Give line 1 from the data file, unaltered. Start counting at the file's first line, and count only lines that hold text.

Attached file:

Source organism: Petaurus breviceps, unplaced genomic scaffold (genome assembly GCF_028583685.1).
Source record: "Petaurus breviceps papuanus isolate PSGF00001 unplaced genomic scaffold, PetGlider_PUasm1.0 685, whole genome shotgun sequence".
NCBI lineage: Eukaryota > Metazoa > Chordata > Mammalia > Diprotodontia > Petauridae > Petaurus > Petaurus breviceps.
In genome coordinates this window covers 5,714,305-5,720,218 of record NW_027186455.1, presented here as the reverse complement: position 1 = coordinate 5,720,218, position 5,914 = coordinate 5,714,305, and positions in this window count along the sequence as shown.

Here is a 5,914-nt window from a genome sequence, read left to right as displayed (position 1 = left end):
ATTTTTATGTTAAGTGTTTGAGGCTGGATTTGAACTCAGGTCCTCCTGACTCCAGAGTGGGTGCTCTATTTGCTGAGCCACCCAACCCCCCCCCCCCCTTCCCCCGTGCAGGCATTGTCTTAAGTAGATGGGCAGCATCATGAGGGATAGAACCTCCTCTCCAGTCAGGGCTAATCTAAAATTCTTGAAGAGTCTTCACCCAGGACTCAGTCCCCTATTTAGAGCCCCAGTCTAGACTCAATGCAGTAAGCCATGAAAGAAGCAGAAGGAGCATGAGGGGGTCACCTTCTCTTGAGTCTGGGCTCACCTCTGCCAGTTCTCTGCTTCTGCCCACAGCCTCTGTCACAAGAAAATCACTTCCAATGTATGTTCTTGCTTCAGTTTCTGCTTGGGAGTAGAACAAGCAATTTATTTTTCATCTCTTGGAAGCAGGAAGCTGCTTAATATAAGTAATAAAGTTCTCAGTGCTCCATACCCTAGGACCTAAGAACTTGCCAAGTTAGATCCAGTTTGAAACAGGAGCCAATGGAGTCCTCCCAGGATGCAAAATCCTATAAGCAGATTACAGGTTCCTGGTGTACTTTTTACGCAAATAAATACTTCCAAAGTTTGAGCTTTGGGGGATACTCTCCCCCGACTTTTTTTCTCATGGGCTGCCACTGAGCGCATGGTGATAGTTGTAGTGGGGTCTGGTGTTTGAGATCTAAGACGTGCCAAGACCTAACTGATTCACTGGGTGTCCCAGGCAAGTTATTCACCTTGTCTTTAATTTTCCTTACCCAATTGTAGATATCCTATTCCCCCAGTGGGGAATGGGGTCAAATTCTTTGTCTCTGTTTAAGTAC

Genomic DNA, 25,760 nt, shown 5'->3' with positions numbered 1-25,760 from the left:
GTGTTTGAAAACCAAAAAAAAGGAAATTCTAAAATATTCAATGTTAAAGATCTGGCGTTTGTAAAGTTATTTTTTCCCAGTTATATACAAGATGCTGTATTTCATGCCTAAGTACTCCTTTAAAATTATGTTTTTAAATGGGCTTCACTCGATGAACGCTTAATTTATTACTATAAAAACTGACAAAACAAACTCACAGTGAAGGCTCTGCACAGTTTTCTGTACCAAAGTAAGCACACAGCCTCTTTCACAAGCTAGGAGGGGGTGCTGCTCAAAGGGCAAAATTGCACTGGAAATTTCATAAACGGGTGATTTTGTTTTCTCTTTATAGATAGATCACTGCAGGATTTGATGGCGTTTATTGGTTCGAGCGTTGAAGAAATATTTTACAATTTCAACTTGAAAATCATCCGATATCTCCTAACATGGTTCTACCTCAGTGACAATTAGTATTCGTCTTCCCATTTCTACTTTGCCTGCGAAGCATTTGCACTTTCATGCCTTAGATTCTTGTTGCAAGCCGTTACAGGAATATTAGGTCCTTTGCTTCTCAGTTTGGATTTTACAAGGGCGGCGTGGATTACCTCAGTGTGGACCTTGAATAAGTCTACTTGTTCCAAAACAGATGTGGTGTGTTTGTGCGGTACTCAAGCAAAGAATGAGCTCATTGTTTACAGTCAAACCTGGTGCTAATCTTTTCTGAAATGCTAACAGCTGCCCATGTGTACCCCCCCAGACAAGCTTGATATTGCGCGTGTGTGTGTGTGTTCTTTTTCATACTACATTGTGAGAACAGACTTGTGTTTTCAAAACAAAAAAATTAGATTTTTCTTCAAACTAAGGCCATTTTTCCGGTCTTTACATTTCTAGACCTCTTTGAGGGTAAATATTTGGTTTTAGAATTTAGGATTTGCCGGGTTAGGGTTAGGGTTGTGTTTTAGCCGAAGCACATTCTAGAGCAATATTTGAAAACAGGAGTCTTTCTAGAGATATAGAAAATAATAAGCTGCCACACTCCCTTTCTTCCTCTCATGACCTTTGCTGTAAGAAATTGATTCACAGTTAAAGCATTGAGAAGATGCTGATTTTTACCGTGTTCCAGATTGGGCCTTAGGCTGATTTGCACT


Source organism: Petaurus breviceps, unplaced genomic scaffold (genome assembly GCF_028583685.1).